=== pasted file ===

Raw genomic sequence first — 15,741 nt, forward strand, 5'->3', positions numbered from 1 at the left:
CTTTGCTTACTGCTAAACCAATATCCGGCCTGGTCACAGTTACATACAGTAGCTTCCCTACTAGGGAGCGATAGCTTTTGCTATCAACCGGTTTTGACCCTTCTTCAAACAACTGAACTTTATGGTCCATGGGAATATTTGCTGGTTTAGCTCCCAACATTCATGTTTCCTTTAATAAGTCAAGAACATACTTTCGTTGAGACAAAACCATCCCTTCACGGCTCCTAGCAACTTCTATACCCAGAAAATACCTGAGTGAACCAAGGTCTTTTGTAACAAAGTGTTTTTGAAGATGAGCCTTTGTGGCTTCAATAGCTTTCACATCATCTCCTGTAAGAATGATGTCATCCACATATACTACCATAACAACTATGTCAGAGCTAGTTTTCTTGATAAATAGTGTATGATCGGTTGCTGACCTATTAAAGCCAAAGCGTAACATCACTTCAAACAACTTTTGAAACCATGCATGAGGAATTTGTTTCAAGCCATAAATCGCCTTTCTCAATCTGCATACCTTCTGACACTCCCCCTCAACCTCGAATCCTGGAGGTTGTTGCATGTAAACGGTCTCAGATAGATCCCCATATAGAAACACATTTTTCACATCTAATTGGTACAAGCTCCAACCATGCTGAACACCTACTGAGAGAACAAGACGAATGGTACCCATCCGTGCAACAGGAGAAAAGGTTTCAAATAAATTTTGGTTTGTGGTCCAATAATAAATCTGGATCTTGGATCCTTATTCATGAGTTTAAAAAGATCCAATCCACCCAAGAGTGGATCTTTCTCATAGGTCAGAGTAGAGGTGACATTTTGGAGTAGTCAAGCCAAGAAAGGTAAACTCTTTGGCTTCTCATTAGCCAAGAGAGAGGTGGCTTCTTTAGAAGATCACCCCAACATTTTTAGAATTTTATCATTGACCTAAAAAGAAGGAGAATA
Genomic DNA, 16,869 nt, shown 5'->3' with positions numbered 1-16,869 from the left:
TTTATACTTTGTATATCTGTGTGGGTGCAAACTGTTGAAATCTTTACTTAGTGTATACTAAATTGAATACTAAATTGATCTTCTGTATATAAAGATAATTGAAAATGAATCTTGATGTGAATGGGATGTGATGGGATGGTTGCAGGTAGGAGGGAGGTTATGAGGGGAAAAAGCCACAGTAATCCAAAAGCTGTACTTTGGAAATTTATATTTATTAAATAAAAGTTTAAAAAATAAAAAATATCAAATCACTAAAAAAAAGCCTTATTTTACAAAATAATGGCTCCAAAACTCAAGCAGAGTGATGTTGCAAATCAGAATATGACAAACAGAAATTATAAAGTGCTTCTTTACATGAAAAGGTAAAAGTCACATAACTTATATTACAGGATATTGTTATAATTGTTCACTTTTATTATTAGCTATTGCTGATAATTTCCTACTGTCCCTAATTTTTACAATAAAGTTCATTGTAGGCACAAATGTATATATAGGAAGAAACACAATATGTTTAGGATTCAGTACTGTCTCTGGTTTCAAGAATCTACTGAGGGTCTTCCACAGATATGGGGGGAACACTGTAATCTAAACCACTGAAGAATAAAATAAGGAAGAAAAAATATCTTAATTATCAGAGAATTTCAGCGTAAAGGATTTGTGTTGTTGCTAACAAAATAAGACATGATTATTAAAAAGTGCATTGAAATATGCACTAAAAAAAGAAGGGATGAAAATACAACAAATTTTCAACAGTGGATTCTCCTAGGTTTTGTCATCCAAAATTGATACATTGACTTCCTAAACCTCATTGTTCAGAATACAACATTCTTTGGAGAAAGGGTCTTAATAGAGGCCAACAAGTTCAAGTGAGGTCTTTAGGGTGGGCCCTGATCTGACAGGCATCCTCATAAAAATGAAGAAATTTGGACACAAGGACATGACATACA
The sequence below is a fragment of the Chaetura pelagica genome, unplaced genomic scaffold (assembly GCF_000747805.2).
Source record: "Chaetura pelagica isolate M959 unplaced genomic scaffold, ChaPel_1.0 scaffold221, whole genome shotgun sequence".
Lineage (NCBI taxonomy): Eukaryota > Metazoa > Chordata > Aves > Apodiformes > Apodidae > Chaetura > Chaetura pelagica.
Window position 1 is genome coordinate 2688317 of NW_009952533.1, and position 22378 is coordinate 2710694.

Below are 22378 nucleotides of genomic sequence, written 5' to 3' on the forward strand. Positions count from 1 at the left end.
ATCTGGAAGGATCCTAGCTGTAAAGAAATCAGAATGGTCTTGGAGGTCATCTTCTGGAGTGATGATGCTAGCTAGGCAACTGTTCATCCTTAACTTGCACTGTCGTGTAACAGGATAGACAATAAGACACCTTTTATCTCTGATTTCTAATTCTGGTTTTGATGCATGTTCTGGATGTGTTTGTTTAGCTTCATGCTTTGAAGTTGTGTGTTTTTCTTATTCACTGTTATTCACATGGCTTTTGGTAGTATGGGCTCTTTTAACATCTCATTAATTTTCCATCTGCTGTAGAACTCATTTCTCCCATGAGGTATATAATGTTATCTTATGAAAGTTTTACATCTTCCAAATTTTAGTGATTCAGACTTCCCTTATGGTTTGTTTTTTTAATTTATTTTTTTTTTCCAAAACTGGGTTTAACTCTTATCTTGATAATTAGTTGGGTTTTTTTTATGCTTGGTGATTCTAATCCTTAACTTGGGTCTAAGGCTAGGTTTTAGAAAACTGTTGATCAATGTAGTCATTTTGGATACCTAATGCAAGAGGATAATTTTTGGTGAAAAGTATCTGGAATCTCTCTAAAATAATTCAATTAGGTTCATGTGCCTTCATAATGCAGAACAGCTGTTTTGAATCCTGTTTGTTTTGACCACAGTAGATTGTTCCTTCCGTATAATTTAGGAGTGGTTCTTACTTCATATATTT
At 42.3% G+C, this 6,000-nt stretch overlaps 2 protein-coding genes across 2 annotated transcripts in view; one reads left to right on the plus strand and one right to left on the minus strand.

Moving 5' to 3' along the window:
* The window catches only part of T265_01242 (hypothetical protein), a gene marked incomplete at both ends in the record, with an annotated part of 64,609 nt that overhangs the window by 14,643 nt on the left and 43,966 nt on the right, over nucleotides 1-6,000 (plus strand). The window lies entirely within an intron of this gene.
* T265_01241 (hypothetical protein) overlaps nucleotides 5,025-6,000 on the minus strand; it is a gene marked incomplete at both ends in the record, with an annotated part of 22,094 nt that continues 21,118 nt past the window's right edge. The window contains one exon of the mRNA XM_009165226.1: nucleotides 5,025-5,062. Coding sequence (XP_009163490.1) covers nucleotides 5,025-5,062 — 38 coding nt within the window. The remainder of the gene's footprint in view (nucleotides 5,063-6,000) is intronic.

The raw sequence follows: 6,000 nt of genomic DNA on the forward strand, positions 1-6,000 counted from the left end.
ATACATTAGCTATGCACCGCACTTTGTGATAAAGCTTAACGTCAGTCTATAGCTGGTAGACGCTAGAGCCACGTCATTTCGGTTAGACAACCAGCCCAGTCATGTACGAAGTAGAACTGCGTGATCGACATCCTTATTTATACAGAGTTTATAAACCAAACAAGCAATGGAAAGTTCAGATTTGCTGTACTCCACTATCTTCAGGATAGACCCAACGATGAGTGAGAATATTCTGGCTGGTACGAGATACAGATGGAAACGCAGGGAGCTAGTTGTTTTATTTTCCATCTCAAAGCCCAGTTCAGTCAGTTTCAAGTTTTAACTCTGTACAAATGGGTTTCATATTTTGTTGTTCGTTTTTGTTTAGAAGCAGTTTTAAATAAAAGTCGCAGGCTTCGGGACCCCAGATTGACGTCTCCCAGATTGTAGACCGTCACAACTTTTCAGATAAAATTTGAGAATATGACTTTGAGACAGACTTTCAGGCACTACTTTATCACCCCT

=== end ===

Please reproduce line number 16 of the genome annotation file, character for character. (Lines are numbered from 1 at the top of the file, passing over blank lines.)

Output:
ATACATTAGCTATGCACCGCACTTTGTGATAAAGCTTAACGTCAGTCTATAGCTGGTAGACGCTAGAGCCACGTCATTTCGGTTAGACAACCAGCCCAGTCATGTACGAAGTAGAACTGCGTGATCGACATCCTTATTTATACAGAGTTTATAAACCAAACAAGCAATGGAAAGTTCAGATTTGCTGTACTCCACTATCTTCAGGATAGACCCAACGATGAGTGAGAATATTCTGGCTGGTACGAGATACAGATGGAAACGCAGGGAGCTAGTTGTTTTATTTTCCATCTCAAAGCCCAGTTCAGTCAGTTTCAAGTTTTAACTCTGTACAAATGGGTTTCATATTTTGTTGTTCGTTTTTGTTTAGAAGCAGTTTTAAATAAAAGTCGCAGGCTTCGGGACCCCAGATTGACGTCTCCCAGATTGTAGACCGTCACAACTTTTCAGATAAAATTTGAGAATATGACTTTGAGACAGACTTTCAGGCACTACTTTATCACCCCT